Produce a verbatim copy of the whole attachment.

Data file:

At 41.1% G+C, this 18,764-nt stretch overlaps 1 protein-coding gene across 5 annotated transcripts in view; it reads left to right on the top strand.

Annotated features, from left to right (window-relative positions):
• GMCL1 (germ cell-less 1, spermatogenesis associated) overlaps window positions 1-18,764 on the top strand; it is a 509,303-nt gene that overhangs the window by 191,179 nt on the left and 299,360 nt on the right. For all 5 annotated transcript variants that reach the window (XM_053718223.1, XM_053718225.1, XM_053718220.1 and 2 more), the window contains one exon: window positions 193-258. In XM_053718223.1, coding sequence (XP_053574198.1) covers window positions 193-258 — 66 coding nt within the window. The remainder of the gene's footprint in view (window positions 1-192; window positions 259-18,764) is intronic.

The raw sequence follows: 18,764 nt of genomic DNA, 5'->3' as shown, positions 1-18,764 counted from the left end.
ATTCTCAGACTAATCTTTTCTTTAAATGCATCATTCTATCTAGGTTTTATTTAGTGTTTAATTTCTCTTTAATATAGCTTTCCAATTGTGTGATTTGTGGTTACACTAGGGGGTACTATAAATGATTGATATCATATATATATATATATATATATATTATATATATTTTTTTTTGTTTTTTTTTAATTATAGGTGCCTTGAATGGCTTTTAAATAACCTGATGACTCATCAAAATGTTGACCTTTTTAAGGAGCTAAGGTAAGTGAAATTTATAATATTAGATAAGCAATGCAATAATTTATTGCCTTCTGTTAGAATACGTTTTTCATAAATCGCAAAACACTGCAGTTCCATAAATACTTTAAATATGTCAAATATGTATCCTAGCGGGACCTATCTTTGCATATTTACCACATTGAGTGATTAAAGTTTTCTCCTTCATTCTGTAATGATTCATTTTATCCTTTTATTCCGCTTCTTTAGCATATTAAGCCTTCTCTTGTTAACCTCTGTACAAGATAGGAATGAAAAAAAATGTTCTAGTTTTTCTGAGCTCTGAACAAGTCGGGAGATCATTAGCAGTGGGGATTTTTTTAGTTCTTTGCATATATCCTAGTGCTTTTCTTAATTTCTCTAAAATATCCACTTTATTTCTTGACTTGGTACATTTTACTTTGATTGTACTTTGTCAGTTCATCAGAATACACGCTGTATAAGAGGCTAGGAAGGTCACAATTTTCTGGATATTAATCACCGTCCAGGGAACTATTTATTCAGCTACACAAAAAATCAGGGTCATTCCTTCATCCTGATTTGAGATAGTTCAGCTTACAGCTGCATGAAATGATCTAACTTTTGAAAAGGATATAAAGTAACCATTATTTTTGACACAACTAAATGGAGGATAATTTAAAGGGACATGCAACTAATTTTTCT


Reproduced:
At 41.1% G+C, this 18,764-nt stretch overlaps 1 protein-coding gene across 5 annotated transcripts in view; it reads left to right on the top strand.

Annotated features, from left to right (window-relative positions):
• GMCL1 (germ cell-less 1, spermatogenesis associated) overlaps window positions 1-18,764 on the top strand; it is a 509,303-nt gene that overhangs the window by 191,179 nt on the left and 299,360 nt on the right. For all 5 annotated transcript variants that reach the window (XM_053718223.1, XM_053718225.1, XM_053718220.1 and 2 more), the window contains one exon: window positions 193-258. In XM_053718223.1, coding sequence (XP_053574198.1) covers window positions 193-258 — 66 coding nt within the window. The remainder of the gene's footprint in view (window positions 1-192; window positions 259-18,764) is intronic.

The raw sequence follows: 18,764 nt of genomic DNA, 5'->3' as shown, positions 1-18,764 counted from the left end.
ATTCTCAGACTAATCTTTTCTTTAAATGCATCATTCTATCTAGGTTTTATTTAGTGTTTAATTTCTCTTTAATATAGCTTTCCAATTGTGTGATTTGTGGTTACACTAGGGGGTACTATAAATGATTGATATCATATATATATATATATATATATATTATATATATTTTTTTTTGTTTTTTTTTAATTATAGGTGCCTTGAATGGCTTTTAAATAACCTGATGACTCATCAAAATGTTGACCTTTTTAAGGAGCTAAGGTAAGTGAAATTTATAATATTAGATAAGCAATGCAATAATTTATTGCCTTCTGTTAGAATACGTTTTTCATAAATCGCAAAACACTGCAGTTCCATAAATACTTTAAATATGTCAAATATGTATCCTAGCGGGACCTATCTTTGCATATTTACCACATTGAGTGATTAAAGTTTTCTCCTTCATTCTGTAATGATTCATTTTATCCTTTTATTCCGCTTCTTTAGCATATTAAGCCTTCTCTTGTTAACCTCTGTACAAGATAGGAATGAAAAAAAATGTTCTAGTTTTTCTGAGCTCTGAACAAGTCGGGAGATCATTAGCAGTGGGGATTTTTTTAGTTCTTTGCATATATCCTAGTGCTTTTCTTAATTTCTCTAAAATATCCACTTTATTTCTTGACTTGGTACATTTTACTTTGATTGTACTTTGTCAGTTCATCAGAATACACGCTGTATAAGAGGCTAGGAAGGTCACAATTTTCTGGATATTAATCACCGTCCAGGGAACTATTTATTCAGCTACACAAAAAATCAGGGTCATTCCTTCATCCTGATTTGAGATAGTTCAGCTTACAGCTGCATGAAATGATCTAACTTTTGAAAAGGATATAAAGTAACCATTATTTTTGACACAACTAAATGGAGGATAATTTAAAGGGACATGCAACTAATTTTTCT